Thursday, December 11, 2014

Two years later . . .

I don’t know if you have seen the article in yesterday’s Christian Science Monitor that reported that for the first time since the Sandy Hook tragedy, more Americans support gun rights than support gun control.  This is a big switch that has taken place less than two years following the shooting that took place at Newtown in which 27 people (and the gunman) were killed at Sandy Hook Elementary School.

The figures come from a Pew Research Center report.  Some other interesting findings from the study suggest that 6 in 10 Americans believe that gun ownership does more to protect a person from being a victim of crime and 4 in 10 believe that it does more to endanger personal safety.

This caught my eye today since there was a report in the Chicago Tribune that said that there have been 95 gun related shootings on school properties since Sandy Hook.  Half on K-12 campuses, the other half on college campuses. 

That equals almost one incident per week.  You can, and some will, argue over the statistics and if they are “really school shootings” but I think that is missing the point.  We have become an increasingly violent society and believe that a bullet is the way to protect what “is ours.”  That is clear in the gun buying frenzy that took place in Ferguson following the decision by the grand jury not to seek prosecution against officer

CBS news reported yesterday that 80% of whites believe that their local police force makes them feel mostly safe, but that number drops to 52% in the black population.  It also reported that 43% of the black population report that they local police make them feel mostly anxious.

We are standing at a precipice.  One that we haven’t stood on since the 60’s the only difference is that this time it seems to be more violent and vitriolic.  The CBS poll really shows the disparity on how the white and black population view the role of police, deadly force and even race relations in general.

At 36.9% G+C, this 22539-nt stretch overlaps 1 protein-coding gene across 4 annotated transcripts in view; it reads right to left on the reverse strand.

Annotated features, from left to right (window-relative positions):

The good news in all of this is that Eric Garner’s death seems to have struck a chord in many white churches.  While Michael Brown’s death was disconcerting, the circumstances surrounding it are very murky to many people.  However, Mr. Garner’s death and the video of it, leave little to the imagination and have become a rallying cry against excessive force.

Players in the NBA and even the Georgetown University Men’s Basketball have been wearing shirts that proclaim Mr. Garner’s cry: “I Can’t Breath.”  This groundswell has touched the hearts of many Americans (on all sides of the racial divide) and has helped many of us to have the courage to stand up and begin to seek solutions to the insidious side of prejudice in America.

I confess, that I often stereotype, and thus prejudice myself against people I do not know.  I am struggling to become more aware of those (way too often moments) so that I can put them in their place.

And I am committed to crossing the divide that we (I) have made --- psychologically and physically that keeps me from getting to know my brothers and sisters.  And I refuse to believe that peace is found at the end of the barrel of a gun, instead I have chosen to put my trust in the Way of Jesus.  A Way that offers love, and hope to all --- not just some.

I hope you will join me in praying for a more just society, and a less prejudiced world.

No comments: